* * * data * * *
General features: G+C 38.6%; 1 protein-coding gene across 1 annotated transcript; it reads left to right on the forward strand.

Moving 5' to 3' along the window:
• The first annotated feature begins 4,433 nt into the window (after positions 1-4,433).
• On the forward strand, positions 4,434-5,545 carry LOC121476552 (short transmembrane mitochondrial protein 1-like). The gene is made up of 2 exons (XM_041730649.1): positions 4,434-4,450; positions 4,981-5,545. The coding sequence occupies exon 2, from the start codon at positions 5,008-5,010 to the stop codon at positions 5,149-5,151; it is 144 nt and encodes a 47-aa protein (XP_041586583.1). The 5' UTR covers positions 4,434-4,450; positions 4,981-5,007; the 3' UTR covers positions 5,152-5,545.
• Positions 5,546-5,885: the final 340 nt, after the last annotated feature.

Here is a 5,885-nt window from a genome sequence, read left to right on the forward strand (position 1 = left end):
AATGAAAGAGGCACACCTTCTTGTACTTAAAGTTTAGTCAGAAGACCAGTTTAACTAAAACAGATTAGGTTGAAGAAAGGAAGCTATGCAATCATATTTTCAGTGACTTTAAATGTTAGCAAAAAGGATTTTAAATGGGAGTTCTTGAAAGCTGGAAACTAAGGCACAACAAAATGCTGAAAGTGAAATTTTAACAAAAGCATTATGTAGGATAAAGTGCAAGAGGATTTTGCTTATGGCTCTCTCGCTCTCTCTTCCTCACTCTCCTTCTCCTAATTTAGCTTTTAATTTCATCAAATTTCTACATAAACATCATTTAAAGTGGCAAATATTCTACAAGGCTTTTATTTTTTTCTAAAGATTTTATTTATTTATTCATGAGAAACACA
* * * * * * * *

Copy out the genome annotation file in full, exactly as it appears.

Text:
General features: G+C 38.6%; 1 protein-coding gene across 1 annotated transcript; it reads left to right on the forward strand.

Moving 5' to 3' along the window:
• The first annotated feature begins 4,433 nt into the window (after positions 1-4,433).
• On the forward strand, positions 4,434-5,545 carry LOC121476552 (short transmembrane mitochondrial protein 1-like). The gene is made up of 2 exons (XM_041730649.1): positions 4,434-4,450; positions 4,981-5,545. The coding sequence occupies exon 2, from the start codon at positions 5,008-5,010 to the stop codon at positions 5,149-5,151; it is 144 nt and encodes a 47-aa protein (XP_041586583.1). The 5' UTR covers positions 4,434-4,450; positions 4,981-5,007; the 3' UTR covers positions 5,152-5,545.
• Positions 5,546-5,885: the final 340 nt, after the last annotated feature.

Here is a 5,885-nt window from a genome sequence, read left to right on the forward strand (position 1 = left end):
AATGAAAGAGGCACACCTTCTTGTACTTAAAGTTTAGTCAGAAGACCAGTTTAACTAAAACAGATTAGGTTGAAGAAAGGAAGCTATGCAATCATATTTTCAGTGACTTTAAATGTTAGCAAAAAGGATTTTAAATGGGAGTTCTTGAAAGCTGGAAACTAAGGCACAACAAAATGCTGAAAGTGAAATTTTAACAAAAGCATTATGTAGGATAAAGTGCAAGAGGATTTTGCTTATGGCTCTCTCGCTCTCTCTTCCTCACTCTCCTTCTCCTAATTTAGCTTTTAATTTCATCAAATTTCTACATAAACATCATTTAAAGTGGCAAATATTCTACAAGGCTTTTATTTTTTTCTAAAGATTTTATTTATTTATTCATGAGAAACACA